US slaps $9bn fine on BNP in new sanctions warning
New York, July 2, 2014
French bank BNP Paribas has pleaded guilty to two criminal charges and agreed to pay almost $9 billion to resolve accusations that it had violated US sanctions against Sudan, Cuba and Iran, in a severe punishment aimed at sending a clear message to other financial institutions around the world.
The BNP Paribas guilty plea is the direct consequence of a broader US Justice Department shift in strategy that is expected to snare more major banks for possible money laundering or sanctions violations.
In an unprecedented move, regulators banned BNP for a year from conducting certain US dollar transactions, a critical part of the bank's global business, in addition to the fine which was a record for violating American sanctions.
US authorities said the severe penalties reflected BNP's violations going back to at least 2004 and through to 2012 and its drive to put profits first, even after U.S. officials warned the bank of its obligation to crack down on illegal activity.
BNP shares rose 4.1 per cent by 0945 GMT, the strongest performer in the European bank index because of relief that the bank had finally settled the case. The stock is still down around 16 percent since mid-February because of the affair.
The bank essentially functioned as the "central bank for the government of Sudan", concealed its tracks and failed to cooperate when first contacted by law enforcement, US authorities said.
They also found BNP Paribas had evaded sanctions against entities in Iran and Cuba, in part by stripping information from wire transfers so they could pass through the U.S. system without raising red flags.
With its Sudanese clients, the bank admitted it set up elaborate payment structures that routed transactions through satellite banks to disguise their origin.
"BNPP banked on never being held to account for its criminal support of countries and entities engaged in acts of terrorism and other atrocities, but that is exactly what we did today," said Manhattan US Attorney Preet Bharara, whose office helped to prosecute the case.
"We deeply regret the past misconduct that led to this settlement," BNP's Chief Executive Officer Jean-Laurent Bonnafe told analysts and investors on a conference call on Tuesday. He said the bank would implement a significant strengthening of its internal controls and processes.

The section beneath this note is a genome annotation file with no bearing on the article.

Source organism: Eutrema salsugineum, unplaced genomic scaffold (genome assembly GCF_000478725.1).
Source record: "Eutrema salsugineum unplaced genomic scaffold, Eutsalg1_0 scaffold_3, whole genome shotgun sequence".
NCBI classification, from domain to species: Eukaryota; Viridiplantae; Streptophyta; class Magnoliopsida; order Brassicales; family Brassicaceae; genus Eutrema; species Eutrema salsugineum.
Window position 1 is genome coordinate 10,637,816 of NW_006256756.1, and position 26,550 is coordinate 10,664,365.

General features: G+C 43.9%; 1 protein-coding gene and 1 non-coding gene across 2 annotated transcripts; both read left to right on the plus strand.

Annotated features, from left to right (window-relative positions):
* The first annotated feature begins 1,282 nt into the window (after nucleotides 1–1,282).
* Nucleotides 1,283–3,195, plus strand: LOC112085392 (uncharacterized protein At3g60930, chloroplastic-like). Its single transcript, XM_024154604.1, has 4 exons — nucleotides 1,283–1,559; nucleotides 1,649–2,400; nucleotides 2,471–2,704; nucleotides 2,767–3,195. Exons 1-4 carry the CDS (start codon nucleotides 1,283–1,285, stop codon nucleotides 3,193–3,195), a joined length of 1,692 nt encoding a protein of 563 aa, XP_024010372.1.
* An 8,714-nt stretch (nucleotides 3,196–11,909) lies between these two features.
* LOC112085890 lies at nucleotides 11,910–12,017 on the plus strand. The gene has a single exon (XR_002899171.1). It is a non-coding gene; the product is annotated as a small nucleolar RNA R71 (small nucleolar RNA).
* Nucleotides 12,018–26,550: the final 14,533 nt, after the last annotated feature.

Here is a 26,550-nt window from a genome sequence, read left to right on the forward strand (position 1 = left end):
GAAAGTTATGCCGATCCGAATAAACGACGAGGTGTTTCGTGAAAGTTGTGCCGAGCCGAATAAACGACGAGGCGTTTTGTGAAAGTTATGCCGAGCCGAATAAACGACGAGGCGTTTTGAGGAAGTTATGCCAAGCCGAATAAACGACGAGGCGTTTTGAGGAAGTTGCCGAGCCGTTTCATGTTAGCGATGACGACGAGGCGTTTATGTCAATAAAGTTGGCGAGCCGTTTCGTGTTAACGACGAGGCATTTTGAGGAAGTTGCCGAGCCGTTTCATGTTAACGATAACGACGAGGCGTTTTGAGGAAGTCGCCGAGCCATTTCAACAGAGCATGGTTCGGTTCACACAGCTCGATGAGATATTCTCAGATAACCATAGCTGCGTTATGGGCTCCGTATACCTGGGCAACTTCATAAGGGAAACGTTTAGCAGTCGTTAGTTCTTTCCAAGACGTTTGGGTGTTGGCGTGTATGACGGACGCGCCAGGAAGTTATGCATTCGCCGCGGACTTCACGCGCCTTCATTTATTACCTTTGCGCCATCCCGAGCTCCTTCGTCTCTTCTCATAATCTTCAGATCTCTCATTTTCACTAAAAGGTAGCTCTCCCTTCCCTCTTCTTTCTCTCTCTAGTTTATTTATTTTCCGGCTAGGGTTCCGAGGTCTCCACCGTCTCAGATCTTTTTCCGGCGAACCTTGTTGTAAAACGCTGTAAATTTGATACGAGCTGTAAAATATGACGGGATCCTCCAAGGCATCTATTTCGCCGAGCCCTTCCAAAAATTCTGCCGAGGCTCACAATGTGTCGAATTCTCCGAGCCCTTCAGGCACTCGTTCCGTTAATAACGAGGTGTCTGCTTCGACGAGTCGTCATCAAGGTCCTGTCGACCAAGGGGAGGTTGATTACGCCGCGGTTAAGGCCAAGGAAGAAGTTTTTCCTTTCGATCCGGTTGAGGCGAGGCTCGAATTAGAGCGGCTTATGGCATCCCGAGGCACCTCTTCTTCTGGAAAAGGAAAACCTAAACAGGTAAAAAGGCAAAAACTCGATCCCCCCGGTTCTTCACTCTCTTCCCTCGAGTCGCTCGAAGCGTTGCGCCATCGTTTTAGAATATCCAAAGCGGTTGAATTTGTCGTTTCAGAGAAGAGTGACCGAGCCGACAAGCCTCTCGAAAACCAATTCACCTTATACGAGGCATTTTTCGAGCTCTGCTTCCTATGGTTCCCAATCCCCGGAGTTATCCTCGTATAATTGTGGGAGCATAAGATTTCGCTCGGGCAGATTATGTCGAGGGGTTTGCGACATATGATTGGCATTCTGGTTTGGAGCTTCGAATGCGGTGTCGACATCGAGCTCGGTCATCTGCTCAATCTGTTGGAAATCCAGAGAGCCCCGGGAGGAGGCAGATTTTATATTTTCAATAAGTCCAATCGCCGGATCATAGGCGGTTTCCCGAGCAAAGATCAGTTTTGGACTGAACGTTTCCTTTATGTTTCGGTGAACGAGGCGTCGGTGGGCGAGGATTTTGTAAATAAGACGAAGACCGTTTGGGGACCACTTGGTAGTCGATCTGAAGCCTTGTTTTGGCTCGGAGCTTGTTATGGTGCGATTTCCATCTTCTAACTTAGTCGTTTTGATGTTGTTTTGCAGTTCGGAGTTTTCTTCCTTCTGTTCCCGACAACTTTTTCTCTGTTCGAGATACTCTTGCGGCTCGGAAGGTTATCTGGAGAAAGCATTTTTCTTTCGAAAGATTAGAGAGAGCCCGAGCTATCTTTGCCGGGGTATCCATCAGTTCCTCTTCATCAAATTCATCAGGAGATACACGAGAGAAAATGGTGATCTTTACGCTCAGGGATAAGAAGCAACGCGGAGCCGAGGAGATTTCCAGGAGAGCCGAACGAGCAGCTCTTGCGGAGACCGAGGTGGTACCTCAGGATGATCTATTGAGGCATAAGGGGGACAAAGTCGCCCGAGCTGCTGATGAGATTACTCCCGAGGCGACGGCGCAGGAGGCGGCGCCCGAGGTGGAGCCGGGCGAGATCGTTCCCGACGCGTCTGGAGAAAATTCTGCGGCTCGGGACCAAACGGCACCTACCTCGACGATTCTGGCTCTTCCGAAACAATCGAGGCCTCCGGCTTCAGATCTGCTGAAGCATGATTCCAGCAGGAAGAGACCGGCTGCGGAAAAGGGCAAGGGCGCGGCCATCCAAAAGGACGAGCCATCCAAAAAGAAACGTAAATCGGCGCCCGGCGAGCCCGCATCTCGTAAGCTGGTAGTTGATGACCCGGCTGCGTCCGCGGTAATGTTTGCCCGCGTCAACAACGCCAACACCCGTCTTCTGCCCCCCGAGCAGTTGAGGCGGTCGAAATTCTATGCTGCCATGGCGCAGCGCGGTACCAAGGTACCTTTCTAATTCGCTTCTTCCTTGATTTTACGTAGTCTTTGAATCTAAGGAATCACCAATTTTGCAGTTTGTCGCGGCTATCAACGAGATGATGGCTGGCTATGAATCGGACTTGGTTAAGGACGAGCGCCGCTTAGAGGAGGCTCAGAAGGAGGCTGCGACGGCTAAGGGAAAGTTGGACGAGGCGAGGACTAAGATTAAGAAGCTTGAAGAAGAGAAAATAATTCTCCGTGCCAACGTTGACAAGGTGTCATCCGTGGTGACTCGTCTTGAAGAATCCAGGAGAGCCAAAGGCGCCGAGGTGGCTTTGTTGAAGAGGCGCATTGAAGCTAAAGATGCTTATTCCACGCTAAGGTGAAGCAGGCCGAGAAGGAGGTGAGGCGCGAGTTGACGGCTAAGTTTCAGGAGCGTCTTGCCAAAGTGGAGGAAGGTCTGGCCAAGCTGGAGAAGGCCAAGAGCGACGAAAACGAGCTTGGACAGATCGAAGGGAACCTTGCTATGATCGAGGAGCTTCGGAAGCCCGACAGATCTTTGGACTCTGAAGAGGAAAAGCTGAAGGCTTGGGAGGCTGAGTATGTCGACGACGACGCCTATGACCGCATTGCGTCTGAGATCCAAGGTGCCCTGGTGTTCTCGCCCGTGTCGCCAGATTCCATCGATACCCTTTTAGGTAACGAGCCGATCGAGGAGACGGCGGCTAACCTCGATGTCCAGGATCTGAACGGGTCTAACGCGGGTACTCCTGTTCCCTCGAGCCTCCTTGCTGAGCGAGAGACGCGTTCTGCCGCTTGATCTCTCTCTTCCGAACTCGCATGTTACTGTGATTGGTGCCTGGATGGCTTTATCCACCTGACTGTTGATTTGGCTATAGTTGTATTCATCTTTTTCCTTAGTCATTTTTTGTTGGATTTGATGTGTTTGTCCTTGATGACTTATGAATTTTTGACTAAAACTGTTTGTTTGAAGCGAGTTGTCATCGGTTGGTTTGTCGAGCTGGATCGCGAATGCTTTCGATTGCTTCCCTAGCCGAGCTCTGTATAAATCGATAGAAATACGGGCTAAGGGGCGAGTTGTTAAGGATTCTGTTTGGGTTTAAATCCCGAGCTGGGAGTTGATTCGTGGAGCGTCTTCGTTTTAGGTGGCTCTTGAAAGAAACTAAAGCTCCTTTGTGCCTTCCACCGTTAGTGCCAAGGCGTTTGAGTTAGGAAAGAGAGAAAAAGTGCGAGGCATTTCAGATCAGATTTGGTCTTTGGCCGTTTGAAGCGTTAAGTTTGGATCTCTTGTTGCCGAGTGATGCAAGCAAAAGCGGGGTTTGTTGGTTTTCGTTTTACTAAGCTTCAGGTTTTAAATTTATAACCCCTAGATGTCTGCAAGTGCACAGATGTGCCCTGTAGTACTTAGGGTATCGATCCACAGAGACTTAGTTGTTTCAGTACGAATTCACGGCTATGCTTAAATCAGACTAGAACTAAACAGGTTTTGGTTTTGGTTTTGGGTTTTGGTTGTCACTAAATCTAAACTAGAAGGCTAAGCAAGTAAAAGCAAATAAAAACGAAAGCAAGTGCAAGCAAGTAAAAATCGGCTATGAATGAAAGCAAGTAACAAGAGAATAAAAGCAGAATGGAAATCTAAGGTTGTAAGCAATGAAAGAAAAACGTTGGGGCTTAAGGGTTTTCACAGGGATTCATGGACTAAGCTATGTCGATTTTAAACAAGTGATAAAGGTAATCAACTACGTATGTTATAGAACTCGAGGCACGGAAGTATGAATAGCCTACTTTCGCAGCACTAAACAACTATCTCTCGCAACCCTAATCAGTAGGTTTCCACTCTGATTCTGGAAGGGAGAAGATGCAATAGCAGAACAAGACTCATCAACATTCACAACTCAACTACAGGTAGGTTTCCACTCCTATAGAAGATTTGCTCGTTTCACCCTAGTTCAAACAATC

The settlement marks a stinging rebuke for BNP, the grand dame of French banking and one of the world's five biggest banks by assets. Until now BNP Paribas had managed to avoid the sort of scandals that damaged most of its rivals, including interest rate manipulation and the mis-sale of U.S. sub-prime mortgages.
From the bank's historic Parisian headquarters, where Napoleon married Josephine in 1796, BNP Paribas management has always prided itself on its tight risk controls which helped it successfully navigate the financial and euro zone debt crises.
The Swiss financial regulator said it was investigating staff at BNP Paribas' Swiss arm after the bank's general counsel appeared in a New York court to plead guilty to one count of falsifying business records and one count of conspiracy.
A pipeline of cases has built up as US prosecutors have pivoted from focusing on specific criminals to also vigorously pursuing financial institutions that move money for them, which some had in the past considered "too big to jail".
Leslie Caldwell, who leads the criminal division at Justice Department, said in an interview that a unit within the Justice Department has its sights set on a range of firms potentially involved in illicit money flows.
"I think that we'll probably see other financial institutions, regional banks, maybe some smaller banks ... ," Caldwell said during an interview on Friday, speaking of cases in the pipeline. She declined to name specific firms.
The penalties imposed on BNP Paribas dwarf any previously handed out for sanctions avoidance and are far bigger than those against Credit Suisse in May, which became the largest bank in decades to plead guilty to a US criminal charge, for helping Americans to evade taxes.
No individuals were charged on Monday, but US authorities said they had not wrapped up their inquiry. "The case which BNP is pleading to now is against the corporation alone, but our investigation into potential individual culpability is continuing," Manhattan District Attorney Cyrus Vance said.
BNP said it would take an exceptional charge of 5.8 billion euros ($7.9 billion) in the second quarter of this year. It plans to keep its dividend payment at 1.5 euros per share this year, the same as in 2013, and expects its core capital adequacy ratio to be around 10 percent at the end of June, consistent with long-term targets.
The bank had been expected to cut its dividend, sell bonds or some assets to help pay for the fine.-Reuters